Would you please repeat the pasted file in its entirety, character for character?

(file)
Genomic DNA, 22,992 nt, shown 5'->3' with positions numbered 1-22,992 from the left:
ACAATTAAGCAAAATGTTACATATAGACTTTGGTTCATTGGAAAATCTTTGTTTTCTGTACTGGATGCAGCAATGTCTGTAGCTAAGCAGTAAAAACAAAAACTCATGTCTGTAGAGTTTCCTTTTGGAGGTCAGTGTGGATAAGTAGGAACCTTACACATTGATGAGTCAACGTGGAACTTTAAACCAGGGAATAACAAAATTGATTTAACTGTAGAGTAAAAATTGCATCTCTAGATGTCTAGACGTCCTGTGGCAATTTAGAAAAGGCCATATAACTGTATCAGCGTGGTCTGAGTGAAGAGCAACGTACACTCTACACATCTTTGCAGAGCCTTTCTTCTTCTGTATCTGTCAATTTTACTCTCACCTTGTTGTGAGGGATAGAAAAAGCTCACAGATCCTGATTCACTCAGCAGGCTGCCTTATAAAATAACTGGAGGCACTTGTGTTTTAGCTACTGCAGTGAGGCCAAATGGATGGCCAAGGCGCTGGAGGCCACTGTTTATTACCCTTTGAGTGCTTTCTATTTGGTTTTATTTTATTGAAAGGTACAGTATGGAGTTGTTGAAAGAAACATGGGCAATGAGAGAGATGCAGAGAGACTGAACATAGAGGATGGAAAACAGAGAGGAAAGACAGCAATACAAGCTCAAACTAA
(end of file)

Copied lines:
Genomic DNA, 22,992 nt, shown 5'->3' with positions numbered 1-22,992 from the left:
ACAATTAAGCAAAATGTTACATATAGACTTTGGTTCATTGGAAAATCTTTGTTTTCTGTACTGGATGCAGCAATGTCTGTAGCTAAGCAGTAAAAACAAAAACTCATGTCTGTAGAGTTTCCTTTTGGAGGTCAGTGTGGATAAGTAGGAACCTTACACATTGATGAGTCAACGTGGAACTTTAAACCAGGGAATAACAAAATTGATTTAACTGTAGAGTAAAAATTGCATCTCTAGATGTCTAGACGTCCTGTGGCAATTTAGAAAAGGCCATATAACTGTATCAGCGTGGTCTGAGTGAAGAGCAACGTACACTCTACACATCTTTGCAGAGCCTTTCTTCTTCTGTATCTGTCAATTTTACTCTCACCTTGTTGTGAGGGATAGAAAAAGCTCACAGATCCTGATTCACTCAGCAGGCTGCCTTATAAAATAACTGGAGGCACTTGTGTTTTAGCTACTGCAGTGAGGCCAAATGGATGGCCAAGGCGCTGGAGGCCACTGTTTATTACCCTTTGAGTGCTTTCTATTTGGTTTTATTTTATTGAAAGGTACAGTATGGAGTTGTTGAAAGAAACATGGGCAATGAGAGAGATGCAGAGAGACTGAACATAGAGGATGGAAAACAGAGAGGAAAGACAGCAATACAAGCTCAAACTAA